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A minimally invasive multiple percutaneous drainage technique for acute necrotizing pancreatitis

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Takero Terayama1, Toru Hifumi2, Nobuaki Kiriu1, Hiroshi Kato1, Yuichi Koido1, Yoshiaki Ichinose3, Kohei Morimoto3, Kuroda Yasuhiro1

 

1 Division of Critical Care Medicine and Trauma, National Hospital Organization Disaster Medical Center, Tachikawa, Tokyo 190-0014, Japan

 

2 Emergency Medical Center, Kagawa University Hospital, Miki, Kita, Kagawa 761-0793, Japan

 

3 Division of Radiology, National Hospital Organization Disaster Medical Center, Tachikawa, Tokyo 190-0014, Japan

 

Corresponding Author: Toru Hifumi, Email: hifumitoru@gmail.com

 

© 2014 World Journal of Emergency Medicine

 

DOI: 10.5847/wjem.j.issn.1920–8642.2014.04.012

 

BACKGROUND: In approximately 20% of patients, necrotizing pancreatitis is complicated with severe acute pancreatitis, with high morbidity and mortality rates. Minimally invasive step-up approach is both safe and effective, but sometimes requires multiple access sites.

METHODS: A 62-year-old woman was admitted with diabetic ketoacidosis, and initial computed tomography (CT) revealed no evidence of acute pancreatitis. She was clinically improved with insulin therapy, fluid administration, and electrolyte replacement. However, on the 14th day of admission, she developed a high-grade fever, and CT demonstrated evidence of acute necrotizing pancreatitis with a large collection of peripancreatic fluid. Percutaneous transgastric drainage was performed and a 14 French gauge (Fr) pigtail catheter was placed 1 week later, which drained copious pus. Because of persistent high-grade fever and poor clinical improvement, multiple 8 and 10 Fr pigtail catheters were placed via the initial drainage route, allowing the safe and effective drainage of the extensive necrotic tissue that was occupying the bilateral anterior pararenal space.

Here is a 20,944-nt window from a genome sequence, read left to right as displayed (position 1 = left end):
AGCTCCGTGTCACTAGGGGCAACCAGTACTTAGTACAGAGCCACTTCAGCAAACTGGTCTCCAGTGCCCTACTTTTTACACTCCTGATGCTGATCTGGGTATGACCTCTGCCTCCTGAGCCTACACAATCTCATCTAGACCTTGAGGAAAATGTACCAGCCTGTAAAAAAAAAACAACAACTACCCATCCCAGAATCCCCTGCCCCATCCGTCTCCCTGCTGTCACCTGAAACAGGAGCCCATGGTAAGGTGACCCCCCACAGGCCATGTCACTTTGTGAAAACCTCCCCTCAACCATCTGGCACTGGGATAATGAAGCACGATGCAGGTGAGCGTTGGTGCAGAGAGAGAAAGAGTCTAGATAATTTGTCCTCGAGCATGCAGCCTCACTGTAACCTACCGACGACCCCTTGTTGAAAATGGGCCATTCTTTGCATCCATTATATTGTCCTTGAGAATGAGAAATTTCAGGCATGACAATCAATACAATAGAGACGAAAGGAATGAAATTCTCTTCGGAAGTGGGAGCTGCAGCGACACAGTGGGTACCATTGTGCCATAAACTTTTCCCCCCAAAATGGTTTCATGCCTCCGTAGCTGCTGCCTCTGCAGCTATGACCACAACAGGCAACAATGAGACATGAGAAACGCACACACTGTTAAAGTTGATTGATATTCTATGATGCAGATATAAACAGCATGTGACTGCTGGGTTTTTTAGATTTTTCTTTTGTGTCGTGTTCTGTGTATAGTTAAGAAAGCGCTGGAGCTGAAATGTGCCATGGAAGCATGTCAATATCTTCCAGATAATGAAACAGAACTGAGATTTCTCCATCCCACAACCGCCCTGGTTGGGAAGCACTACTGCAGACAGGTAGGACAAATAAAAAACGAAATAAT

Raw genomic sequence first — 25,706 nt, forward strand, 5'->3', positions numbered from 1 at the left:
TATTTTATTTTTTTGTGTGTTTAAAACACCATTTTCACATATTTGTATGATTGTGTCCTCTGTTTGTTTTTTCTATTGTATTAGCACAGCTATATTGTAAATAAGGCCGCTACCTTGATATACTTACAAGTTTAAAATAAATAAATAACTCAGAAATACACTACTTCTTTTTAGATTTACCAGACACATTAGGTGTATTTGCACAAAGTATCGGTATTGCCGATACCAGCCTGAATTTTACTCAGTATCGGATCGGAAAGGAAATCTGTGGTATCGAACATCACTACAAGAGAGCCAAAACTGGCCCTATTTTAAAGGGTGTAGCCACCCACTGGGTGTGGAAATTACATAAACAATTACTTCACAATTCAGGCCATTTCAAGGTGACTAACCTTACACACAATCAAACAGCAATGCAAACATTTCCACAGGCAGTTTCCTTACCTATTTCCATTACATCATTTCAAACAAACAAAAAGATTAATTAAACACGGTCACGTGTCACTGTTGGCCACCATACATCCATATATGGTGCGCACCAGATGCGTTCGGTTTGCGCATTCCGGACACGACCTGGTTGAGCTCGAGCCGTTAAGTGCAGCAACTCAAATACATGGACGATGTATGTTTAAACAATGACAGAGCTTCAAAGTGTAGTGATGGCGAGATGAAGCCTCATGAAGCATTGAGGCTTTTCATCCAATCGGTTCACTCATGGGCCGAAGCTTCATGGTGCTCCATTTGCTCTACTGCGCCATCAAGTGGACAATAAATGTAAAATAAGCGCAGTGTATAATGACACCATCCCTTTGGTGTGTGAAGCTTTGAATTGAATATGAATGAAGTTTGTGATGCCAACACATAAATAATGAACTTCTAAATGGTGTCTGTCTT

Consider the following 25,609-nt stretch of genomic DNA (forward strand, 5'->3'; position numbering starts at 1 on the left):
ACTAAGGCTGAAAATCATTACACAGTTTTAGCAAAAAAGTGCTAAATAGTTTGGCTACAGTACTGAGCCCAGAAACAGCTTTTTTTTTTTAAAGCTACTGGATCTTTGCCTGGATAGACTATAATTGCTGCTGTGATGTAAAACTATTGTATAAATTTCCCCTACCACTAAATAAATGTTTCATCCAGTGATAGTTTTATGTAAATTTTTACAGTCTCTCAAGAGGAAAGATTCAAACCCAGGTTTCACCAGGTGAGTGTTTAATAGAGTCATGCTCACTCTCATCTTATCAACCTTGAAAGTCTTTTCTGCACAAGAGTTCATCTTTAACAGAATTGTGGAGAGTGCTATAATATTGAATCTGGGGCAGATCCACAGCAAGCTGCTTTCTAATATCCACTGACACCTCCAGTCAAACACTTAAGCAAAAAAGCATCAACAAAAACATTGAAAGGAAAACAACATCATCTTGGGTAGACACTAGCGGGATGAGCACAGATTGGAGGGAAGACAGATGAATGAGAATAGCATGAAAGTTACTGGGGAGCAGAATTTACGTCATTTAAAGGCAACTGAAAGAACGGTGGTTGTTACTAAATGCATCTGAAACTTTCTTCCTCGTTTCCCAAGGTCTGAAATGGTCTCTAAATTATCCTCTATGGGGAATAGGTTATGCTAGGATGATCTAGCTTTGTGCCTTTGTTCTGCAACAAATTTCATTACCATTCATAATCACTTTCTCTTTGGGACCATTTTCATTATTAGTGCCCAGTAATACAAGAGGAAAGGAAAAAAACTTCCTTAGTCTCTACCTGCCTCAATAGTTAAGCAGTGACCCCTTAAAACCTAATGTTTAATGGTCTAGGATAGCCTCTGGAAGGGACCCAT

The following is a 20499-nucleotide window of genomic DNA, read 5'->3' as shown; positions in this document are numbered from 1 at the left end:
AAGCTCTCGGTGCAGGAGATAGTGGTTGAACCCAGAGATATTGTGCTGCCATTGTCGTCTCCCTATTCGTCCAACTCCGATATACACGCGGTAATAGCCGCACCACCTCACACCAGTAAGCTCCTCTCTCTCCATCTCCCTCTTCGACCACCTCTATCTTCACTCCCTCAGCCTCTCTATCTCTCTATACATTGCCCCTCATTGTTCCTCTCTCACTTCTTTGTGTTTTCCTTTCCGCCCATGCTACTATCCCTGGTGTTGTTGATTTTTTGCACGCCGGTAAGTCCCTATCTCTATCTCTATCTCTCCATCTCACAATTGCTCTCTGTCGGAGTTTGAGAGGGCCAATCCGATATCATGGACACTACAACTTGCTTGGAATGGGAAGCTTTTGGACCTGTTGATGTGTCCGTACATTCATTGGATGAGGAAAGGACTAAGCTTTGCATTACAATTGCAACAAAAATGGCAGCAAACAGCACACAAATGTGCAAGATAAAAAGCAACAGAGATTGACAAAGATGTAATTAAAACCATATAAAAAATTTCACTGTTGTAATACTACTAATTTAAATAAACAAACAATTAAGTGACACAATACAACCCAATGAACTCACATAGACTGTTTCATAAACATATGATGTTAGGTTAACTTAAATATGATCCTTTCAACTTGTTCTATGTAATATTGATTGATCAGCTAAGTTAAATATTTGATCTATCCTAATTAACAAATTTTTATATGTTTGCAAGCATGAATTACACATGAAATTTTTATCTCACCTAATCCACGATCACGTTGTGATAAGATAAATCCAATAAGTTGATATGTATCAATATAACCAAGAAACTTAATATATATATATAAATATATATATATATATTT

RESULTS: After drainage, the patient recovered well and the last catheter was removed on day 123 of admission.

CONCLUSIONS: Multiple percutaneous drainage requires both careful judgment and specialist skills. The perforation of the colon and small bowel as well as the injury of the kidney and major vessels can occur. The current technique appears to be safe and minimally invasive compared with other drainage methods in patients with extended, infected necrotic pancreatic pseudocysts.

(World J Emerg Med 2014;5(4):310–312)

 

KEY WORDS: Percutaneous drainage; Acute necrotizing pancreatitis; Minimally invasive technique

 

INTRODUCTION

In approximately 20% of patients, necrotizing pancreatitis complicates severe acute pancreatitis, and is associated with a mortality rate of 8%–39%.[1] Secondary infection of necrotic tissue is an indication for intervention;[2] however, the traditional approach of open necrosectomy to completely remove the infected necrotic tissue is highly invasive with high morbidity and mortality.[3–5] Alternative less invasive techniques include percutaneous drainage,[6] endoscopic (transgastric) drainage,[7] and minimally invasive retroperitoneal necrosectomy.[8] These therapies are associated with fewer complications but often require repeat procedures from multiple sites to achieve adequate drainage of all the necrotic tissue, which can cause major bleeding and/or perforation of visceral organs.[9–11] We report the first case of acute necrotizing pancreatitis that was successfully treated with minimally invasive multiple percutaneous drainage using pre-exiting access site of percutaneous transgastric drainage.

 

CASE REPORT

A 62-year-old woman was admitted with diabetic ketoacidosis (pH 7.222; blood glucose, 1 570 mg/dL; positive urine ketones). Initial whole body computed tomography (CT) scan was performed but found no evidence of acute pancreatitis. She was clinically improved with insulin therapy, fluid administration, and electrolyte replacement. However, on the 14th day of admission, she developed a high-grade fever, and CT demonstrated a large peripancreatic fluid collection associated with acute necrotizing pancreatitis (Figure 1A). Intravenous antibiotic treatment with tazobactam and piperacillin was initiated. Percutaneous transgastric drainage was performed and a 14 French (Fr)-gauge pigtail catheter was placed 1 week later, and a copious amount of thick pus was drained.